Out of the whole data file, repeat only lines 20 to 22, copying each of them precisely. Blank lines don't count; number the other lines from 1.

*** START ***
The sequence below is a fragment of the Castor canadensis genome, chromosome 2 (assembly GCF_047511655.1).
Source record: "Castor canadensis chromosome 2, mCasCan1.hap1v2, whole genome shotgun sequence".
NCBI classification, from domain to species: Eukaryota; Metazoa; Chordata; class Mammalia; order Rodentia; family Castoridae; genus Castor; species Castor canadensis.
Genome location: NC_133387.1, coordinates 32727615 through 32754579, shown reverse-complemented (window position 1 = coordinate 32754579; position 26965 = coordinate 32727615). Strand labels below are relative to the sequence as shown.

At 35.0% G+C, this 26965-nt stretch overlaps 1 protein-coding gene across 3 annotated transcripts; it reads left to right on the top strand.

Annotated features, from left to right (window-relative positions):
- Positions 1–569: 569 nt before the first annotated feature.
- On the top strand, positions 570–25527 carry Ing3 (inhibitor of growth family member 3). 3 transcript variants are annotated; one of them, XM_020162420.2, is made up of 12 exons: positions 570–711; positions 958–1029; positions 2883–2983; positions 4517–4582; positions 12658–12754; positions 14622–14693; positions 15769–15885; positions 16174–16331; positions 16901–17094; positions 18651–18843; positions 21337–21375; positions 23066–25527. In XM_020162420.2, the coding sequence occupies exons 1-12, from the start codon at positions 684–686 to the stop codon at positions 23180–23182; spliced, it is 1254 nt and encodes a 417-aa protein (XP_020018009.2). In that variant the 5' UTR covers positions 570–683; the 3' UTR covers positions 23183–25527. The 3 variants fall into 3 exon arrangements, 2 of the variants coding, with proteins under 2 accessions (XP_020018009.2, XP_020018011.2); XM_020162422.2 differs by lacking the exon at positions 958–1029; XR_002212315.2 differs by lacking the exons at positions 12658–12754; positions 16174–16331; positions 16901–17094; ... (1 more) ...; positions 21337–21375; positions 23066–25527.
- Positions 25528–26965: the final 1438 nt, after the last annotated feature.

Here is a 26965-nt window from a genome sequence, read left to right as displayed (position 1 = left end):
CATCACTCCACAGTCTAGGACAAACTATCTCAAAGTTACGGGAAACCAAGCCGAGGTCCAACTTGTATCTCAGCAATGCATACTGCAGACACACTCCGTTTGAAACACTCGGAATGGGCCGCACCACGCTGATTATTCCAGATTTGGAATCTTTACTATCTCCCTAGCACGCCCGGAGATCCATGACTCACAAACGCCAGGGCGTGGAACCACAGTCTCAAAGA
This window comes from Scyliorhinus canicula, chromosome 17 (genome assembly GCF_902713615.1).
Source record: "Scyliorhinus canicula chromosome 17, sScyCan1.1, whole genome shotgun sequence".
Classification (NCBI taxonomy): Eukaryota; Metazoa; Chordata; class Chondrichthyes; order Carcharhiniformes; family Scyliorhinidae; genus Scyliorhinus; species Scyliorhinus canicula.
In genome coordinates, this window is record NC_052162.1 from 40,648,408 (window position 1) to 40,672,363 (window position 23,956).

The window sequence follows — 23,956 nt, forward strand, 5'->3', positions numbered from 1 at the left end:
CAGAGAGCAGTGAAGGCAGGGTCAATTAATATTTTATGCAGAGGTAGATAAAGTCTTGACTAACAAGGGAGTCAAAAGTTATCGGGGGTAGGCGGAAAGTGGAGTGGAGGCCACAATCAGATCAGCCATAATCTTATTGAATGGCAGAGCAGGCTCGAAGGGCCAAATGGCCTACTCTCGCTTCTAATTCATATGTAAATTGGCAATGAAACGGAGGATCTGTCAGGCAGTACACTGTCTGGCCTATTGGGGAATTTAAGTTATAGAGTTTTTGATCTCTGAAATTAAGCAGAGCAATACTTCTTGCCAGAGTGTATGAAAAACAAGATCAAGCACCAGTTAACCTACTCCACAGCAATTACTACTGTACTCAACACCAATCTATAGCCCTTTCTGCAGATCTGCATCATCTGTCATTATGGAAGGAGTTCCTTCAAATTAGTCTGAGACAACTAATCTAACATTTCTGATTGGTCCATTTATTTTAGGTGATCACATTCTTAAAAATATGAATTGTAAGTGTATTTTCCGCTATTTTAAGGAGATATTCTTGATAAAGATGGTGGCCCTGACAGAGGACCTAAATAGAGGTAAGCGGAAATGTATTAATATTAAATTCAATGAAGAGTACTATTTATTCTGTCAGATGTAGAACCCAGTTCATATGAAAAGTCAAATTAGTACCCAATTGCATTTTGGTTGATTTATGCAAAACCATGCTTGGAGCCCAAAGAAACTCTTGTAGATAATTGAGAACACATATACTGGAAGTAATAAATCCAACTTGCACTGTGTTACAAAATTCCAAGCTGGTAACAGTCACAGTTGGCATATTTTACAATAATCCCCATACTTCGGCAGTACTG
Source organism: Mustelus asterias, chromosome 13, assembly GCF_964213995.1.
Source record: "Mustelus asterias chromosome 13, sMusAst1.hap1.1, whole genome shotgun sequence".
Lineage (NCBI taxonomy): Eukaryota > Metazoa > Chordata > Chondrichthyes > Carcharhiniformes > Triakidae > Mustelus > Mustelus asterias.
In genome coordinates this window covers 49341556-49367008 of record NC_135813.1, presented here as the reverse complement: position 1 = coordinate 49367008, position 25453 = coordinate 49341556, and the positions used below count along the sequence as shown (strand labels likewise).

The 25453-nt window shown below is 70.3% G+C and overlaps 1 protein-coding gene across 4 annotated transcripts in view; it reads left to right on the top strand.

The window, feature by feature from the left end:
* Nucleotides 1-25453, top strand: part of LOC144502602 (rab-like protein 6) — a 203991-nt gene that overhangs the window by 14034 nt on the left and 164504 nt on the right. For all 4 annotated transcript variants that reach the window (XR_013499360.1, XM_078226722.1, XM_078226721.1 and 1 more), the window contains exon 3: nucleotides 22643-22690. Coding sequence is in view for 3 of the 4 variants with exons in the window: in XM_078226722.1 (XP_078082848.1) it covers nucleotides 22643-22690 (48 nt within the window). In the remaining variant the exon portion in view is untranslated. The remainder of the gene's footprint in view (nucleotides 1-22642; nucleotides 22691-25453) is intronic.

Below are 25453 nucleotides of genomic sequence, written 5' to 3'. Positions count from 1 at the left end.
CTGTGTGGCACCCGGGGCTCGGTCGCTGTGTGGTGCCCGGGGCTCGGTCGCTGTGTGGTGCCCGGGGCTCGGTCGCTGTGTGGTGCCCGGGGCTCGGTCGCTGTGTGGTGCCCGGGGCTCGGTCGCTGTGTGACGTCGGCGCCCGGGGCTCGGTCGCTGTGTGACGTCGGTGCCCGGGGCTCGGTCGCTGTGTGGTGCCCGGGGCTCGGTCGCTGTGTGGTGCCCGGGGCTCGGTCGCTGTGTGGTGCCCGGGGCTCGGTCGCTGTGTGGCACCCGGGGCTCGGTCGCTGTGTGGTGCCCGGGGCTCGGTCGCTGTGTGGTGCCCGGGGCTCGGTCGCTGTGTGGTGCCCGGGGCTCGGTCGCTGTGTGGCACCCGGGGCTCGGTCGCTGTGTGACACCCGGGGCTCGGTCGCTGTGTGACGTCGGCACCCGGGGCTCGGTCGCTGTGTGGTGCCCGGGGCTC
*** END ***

Lineage (NCBI taxonomy): Eukaryota > Metazoa > Chordata > Chondrichthyes > Carcharhiniformes > Triakidae > Mustelus > Mustelus asterias.
In genome coordinates this window covers 49341556-49367008 of record NC_135813.1, presented here as the reverse complement: position 1 = coordinate 49367008, position 25453 = coordinate 49341556, and the positions used below count along the sequence as shown (strand labels likewise).

The 25453-nt window shown below is 70.3% G+C and overlaps 1 protein-coding gene across 4 annotated transcripts in view; it reads left to right on the top strand.